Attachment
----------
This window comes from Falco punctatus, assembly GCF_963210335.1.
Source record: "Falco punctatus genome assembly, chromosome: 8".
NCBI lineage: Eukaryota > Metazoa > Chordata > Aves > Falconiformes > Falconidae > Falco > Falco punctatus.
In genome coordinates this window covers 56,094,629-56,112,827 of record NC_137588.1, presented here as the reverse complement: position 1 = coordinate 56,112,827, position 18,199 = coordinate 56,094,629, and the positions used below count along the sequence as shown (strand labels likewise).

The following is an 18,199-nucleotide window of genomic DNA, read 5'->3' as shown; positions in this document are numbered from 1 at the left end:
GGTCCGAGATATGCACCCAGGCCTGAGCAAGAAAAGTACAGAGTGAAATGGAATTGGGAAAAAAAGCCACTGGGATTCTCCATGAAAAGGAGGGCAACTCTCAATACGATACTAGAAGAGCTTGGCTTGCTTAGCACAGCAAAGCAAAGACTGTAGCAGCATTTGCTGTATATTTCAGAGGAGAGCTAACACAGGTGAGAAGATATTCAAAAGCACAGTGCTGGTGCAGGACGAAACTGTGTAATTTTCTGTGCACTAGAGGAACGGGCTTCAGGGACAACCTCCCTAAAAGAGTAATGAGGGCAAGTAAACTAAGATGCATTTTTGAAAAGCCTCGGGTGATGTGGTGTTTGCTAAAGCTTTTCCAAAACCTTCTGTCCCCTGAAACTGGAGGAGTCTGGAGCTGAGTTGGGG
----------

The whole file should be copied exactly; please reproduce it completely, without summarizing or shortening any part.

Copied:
This window comes from Falco punctatus, assembly GCF_963210335.1.
Source record: "Falco punctatus genome assembly, chromosome: 8".
NCBI lineage: Eukaryota > Metazoa > Chordata > Aves > Falconiformes > Falconidae > Falco > Falco punctatus.
In genome coordinates this window covers 56,094,629-56,112,827 of record NC_137588.1, presented here as the reverse complement: position 1 = coordinate 56,112,827, position 18,199 = coordinate 56,094,629, and the positions used below count along the sequence as shown (strand labels likewise).

The following is an 18,199-nucleotide window of genomic DNA, read 5'->3' as shown; positions in this document are numbered from 1 at the left end:
GGTCCGAGATATGCACCCAGGCCTGAGCAAGAAAAGTACAGAGTGAAATGGAATTGGGAAAAAAAGCCACTGGGATTCTCCATGAAAAGGAGGGCAACTCTCAATACGATACTAGAAGAGCTTGGCTTGCTTAGCACAGCAAAGCAAAGACTGTAGCAGCATTTGCTGTATATTTCAGAGGAGAGCTAACACAGGTGAGAAGATATTCAAAAGCACAGTGCTGGTGCAGGACGAAACTGTGTAATTTTCTGTGCACTAGAGGAACGGGCTTCAGGGACAACCTCCCTAAAAGAGTAATGAGGGCAAGTAAACTAAGATGCATTTTTGAAAAGCCTCGGGTGATGTGGTGTTTGCTAAAGCTTTTCCAAAACCTTCTGTCCCCTGAAACTGGAGGAGTCTGGAGCTGAGTTGGGG